Food and Technology

Healthy foods

Corporate-controlled, chemical intensive industrial food production is increasingly harmful to people and the planet, contributing to hunger, disease, poverty and severe environmental damage. Simultaneously, this “too big to fail” system leaves us vulnerable to climate chaos and other disruptions which threaten food security and our ability to feed growing populations.

Friends of the Earth’s Food and Technology Program is working to rapidly transition our food system to one that is sustainable, regenerative, healthy and just -- the food system of the future. We carry out market and policy campaigns aimed at protecting pollinators, reforming animal agriculture and reducing the harmful environmental, health and social impacts of industrial agriculture and while advocating for local, just, humane, organic, climate-resilient agro-ecological food production. We also work to ensure the safe and precautionary management of chemicals and emerging technologies.

Bee Action campaign

Umberto Salvagnin, Flickr

One out of three bites of food and two-thirds of crops overall are pollinated by bees. Unfortunately, bees are dying at alarming rates around the world. A growing body of science has implicated neonicotinoids (neonics), the world’s best-selling class of pesticides, as a key contributor to this global crisis. What’s worse, these pesticides are commonly found in “bee-friendly” home garden plants and in off-the-shelf garden products sold at garden centers nationwide.

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Good food, healthy planet

The science is clear -- a diet with less meat and more plant-based, organically grown, unprocessed foods is better for our health and better for the planet. Our Good Food, Healthy Planet campaign aims to dramatically reduce consumption of animal products, while increasing access to and availability of sustainable animal and plant-based proteins on restaurant menus and supermarket shelves. We also advocate for better policies to reduce the harmful environmental, animal welfare, worker and public health impacts of industrial agriculture and push for greater public investment in more sustainable food production.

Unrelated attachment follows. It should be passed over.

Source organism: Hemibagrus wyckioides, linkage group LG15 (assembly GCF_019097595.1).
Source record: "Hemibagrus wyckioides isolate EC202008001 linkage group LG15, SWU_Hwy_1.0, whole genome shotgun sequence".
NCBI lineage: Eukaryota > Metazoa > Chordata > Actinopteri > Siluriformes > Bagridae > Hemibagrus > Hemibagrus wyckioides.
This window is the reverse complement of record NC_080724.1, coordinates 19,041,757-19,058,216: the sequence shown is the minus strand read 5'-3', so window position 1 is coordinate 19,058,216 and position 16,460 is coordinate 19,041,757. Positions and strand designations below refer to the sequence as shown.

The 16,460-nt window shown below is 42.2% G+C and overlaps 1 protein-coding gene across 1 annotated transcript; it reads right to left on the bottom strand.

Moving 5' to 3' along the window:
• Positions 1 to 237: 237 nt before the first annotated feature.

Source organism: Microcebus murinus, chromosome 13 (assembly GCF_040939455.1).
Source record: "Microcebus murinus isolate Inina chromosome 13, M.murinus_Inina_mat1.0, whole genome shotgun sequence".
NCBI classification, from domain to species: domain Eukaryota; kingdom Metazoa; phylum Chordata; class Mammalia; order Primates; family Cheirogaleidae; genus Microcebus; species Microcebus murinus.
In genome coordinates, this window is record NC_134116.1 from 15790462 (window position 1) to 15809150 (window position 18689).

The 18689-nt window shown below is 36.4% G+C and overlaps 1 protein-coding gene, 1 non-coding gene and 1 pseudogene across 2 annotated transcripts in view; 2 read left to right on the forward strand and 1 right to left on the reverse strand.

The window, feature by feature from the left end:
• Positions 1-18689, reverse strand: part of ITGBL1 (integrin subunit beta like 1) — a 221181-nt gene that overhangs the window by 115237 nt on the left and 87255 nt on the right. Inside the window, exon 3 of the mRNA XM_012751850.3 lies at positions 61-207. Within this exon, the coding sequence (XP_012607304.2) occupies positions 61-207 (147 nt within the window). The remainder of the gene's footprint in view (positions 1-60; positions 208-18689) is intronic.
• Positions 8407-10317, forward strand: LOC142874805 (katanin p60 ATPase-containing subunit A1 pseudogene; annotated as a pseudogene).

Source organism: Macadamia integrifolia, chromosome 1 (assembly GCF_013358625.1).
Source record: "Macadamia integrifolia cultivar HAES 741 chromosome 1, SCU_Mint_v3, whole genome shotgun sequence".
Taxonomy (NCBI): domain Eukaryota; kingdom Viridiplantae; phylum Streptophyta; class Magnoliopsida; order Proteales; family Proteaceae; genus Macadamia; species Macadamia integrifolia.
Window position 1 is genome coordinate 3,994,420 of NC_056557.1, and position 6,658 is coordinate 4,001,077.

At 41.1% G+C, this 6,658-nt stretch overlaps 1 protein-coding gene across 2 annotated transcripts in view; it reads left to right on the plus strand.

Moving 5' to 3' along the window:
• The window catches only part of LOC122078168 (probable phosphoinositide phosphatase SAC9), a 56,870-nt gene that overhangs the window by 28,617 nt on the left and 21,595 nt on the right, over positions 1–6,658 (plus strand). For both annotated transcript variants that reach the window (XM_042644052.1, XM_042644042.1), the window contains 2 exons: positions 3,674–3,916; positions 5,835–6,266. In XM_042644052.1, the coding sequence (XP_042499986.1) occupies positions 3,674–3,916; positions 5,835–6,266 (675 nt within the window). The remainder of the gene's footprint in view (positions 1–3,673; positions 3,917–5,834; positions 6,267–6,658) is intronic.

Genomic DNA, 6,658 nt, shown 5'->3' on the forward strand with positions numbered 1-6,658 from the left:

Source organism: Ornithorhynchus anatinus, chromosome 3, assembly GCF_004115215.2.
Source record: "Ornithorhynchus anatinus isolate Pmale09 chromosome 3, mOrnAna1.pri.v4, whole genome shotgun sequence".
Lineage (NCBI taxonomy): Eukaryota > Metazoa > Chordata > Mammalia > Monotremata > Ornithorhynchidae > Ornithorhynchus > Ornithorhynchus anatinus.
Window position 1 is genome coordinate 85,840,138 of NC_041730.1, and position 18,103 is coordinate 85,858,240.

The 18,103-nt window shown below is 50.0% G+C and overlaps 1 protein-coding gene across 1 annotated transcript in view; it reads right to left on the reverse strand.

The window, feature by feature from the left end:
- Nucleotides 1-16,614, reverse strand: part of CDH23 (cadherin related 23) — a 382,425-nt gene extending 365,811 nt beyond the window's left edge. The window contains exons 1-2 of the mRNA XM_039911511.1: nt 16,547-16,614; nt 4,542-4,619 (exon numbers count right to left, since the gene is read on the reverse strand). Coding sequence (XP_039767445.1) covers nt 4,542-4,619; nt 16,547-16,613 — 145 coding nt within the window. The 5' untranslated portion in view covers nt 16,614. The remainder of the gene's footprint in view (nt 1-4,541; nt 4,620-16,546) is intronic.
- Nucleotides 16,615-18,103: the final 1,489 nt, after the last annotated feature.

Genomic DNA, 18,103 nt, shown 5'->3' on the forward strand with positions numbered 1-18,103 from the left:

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Synthetic biology

We are pushing for proper government oversight of synthetic biology -- a largely unregulated and rapidly developing biotechnology that involves engineering new organisms from scratch.

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Synbio vanilla: A new ingredient straight out of a petri dish is about to enter the global food supply in many of our favorite foods from ice cream to birthday cake.

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Genetic engineeringWhite House GE salmon protest

We are working to keep genetically engineered "frankenfish" -- which would be the first genetically engineered animal approved for human consumption -- off of grocery store shelves.

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We advocate for policies to protect the public from the risks posed by the increasing use of nanomaterials in cosmetics, sunscreens and a plethora of other consumer products.

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Human engineering

Mother and child in pool

Emerging biotechnologies are enabling researchers and corporations to control and manipulate the basic building blocks of life. The impacts of these technologies are already rippling through society, as corporations patent our genes and those of other organisms. Some of these techniques have also brought the prospect of genetically engineered humans closer to reality.

We advocate for explicit and expansive public engagement on the human applications of synthetic biology, including and going beyond safety thresholds and addressing the social and ethical concerns. We want to see an ongoing, transparent, democratic process with which to evaluate and appropriately regulate new, emerging and proposed human applications of synthetic biology.

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